Considering the important role Tfh cells play in humoral immunity, a balance between stimulatory and inhibitory mechanisms regulating the function of Tfh cells is required for immune homeostasis. The co-inhibitory PD-1/B7-H1 (PD-L1) pathway can limit the expansion of Tfh cells and constrain antigen-specific immunoglobulin production in response to both helminth infection and peptide antigen immunization.52 Also, the immune system includes a subpopulation of CD8+ Treg cells equipped to inhibit the expansion of Tfh cells, resulting in suppression of autoantibody production and associated lupus-like disease. CD8+ Treg cells recognize Qa-1/peptide complexes on target Tfh cells and depend on the IL-15 cytokine for their development and function.53,54 CD8+ Treg cells express membrane CD44, CD122 and the class I MHC receptor Ly49, which also express CXCR5 and ICOSL. CXCR5 expression may allow migration of CD8+ Tregs into the GC follicle, whereas ICOSL expression may enhance interaction of CD8+ Treg with ICOS+ Tfh cells within the follicular microenvironment, thereby exerting direct inhibitory function on Tfh cells.54 Certainly, there exists a subset of CD4+Foxp3+ Treg cells that express CXCR5 and Bcl-6 to localize to the GC. These Treg cells function to inhibit GC responses, because lack of CXCR5+Treg cells leads to greater GC reactions including GC B cells, affinity maturation of antibodies and the differentiation of plasma cells.3

Tfh cells and autoimmune pathology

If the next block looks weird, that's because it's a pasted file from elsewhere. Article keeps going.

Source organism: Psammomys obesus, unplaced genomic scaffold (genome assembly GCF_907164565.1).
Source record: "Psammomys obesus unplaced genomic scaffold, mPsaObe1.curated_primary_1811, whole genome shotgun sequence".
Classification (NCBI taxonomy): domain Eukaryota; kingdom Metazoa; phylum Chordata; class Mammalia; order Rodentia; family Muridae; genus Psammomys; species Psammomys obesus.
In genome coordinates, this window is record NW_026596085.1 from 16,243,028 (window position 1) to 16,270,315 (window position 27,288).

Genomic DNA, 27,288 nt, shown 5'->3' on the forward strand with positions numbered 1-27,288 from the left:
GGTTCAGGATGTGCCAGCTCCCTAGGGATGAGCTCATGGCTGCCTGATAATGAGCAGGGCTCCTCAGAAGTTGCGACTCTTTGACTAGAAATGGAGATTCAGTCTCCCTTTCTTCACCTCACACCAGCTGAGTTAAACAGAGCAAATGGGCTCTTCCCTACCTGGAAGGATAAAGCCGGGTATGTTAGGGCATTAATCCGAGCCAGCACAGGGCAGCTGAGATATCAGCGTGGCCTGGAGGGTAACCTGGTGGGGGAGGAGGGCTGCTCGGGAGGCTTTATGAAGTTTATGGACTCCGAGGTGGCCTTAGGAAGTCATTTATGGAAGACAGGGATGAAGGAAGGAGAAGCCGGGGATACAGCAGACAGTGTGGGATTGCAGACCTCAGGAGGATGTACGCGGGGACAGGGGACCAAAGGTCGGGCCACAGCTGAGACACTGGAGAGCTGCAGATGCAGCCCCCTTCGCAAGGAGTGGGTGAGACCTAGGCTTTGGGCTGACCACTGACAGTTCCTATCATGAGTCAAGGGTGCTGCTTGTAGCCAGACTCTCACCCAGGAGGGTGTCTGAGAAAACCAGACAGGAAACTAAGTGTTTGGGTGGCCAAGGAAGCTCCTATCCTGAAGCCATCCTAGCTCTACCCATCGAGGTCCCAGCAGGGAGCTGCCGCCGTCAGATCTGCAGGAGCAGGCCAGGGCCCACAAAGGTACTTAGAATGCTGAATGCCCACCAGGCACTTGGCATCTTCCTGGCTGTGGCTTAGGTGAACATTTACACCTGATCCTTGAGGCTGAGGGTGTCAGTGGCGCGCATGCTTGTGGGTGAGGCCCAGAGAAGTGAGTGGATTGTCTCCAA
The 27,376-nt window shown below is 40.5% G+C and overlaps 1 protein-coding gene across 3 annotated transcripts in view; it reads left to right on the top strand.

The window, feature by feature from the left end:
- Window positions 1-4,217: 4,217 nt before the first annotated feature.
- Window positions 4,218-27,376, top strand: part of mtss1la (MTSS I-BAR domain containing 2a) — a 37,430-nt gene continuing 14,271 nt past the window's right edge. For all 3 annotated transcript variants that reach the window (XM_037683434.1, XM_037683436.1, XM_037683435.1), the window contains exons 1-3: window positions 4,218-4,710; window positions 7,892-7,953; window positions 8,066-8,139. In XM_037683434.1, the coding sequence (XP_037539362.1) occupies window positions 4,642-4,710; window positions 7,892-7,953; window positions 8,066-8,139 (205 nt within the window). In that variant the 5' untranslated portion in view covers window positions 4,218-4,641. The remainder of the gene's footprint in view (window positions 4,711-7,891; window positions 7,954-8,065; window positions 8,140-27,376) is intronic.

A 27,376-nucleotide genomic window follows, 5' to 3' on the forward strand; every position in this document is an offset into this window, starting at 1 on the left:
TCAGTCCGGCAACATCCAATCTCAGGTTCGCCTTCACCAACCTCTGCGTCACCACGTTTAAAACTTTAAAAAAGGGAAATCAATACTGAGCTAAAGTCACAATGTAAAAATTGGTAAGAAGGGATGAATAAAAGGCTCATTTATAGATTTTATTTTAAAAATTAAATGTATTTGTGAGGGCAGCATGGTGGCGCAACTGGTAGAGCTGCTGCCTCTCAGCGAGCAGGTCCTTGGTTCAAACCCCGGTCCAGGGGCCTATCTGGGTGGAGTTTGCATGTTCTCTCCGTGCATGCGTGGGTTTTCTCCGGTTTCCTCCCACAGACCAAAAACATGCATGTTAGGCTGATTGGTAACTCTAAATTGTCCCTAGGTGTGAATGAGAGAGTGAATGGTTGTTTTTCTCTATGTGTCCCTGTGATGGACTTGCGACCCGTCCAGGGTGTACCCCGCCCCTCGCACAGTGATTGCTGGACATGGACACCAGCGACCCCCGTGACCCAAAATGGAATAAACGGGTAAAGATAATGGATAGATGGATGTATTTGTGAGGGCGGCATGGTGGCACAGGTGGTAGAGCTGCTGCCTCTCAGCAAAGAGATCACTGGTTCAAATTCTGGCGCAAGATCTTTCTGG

Emerging evidence suggests that the expansion of Tfh cells may contribute to the pathogenesis of SLE and other autoimmune diseases. Mice homozygous for the san allele of Roquin, which encodes a RING-type ubiquitin ligase, spontaneously develop autoimmnune diseases with excessive Tfh cell numbers and GC formation, high-level production of pathogenic autoantibodies such as IgG anti-dsDNA antibodies.5,55 Similar to Roquin(san/san) (sanroque) mice, the levels of human circulating Tfh cells increases in SLE patients or Sjogren's syndrome patients, which correlates with titers of autoantibodies and the severity of end-organ involvement.6 Furthermore, the circulating Tfh cell phenotype does not vary with disease duration, activity and treatment. Thus, Tfh cell phenotype provides a feasible biomarker of breakdown in GC tolerance. With deletion of Bcl-6 or SAP, the numbers of GC cells were reduced and pathology was ameliorated in sanroque mice, implicating that GC reaction is responsible for the pathology.5 However, the role of Tfh cells in the pathogenesis of autoimmune diseases can be functionally diverse. While Tfh cells are necessary for protective humeral immune responses, the expansion of Tfh cells may play a key role in breakdown of the peripheral tolerance of autoreactive B cells.1,30,56 B cells with somatic mutation may become self-reactive, which are normally deleted during GC reaction via antigen induced apoptosis or other unknown mechanisms.57 The pathological abundance of Tfh cells may provide excessive helps for the cognate self-reactive B cells survival and their escaping from the tolerance checkpoints during GC reaction.5,56 As indirect evidence to support this hypothesis serve negative regulators of Tfh function for maintaining the peripheral tolerance of self-reactive B cells, such as CD8+Treg cells and CD4+Treg cells that express CXCR5 and Bcl-6.3,53 How to balance the production and function of Tfh cells is a complicated project waiting to be resolved.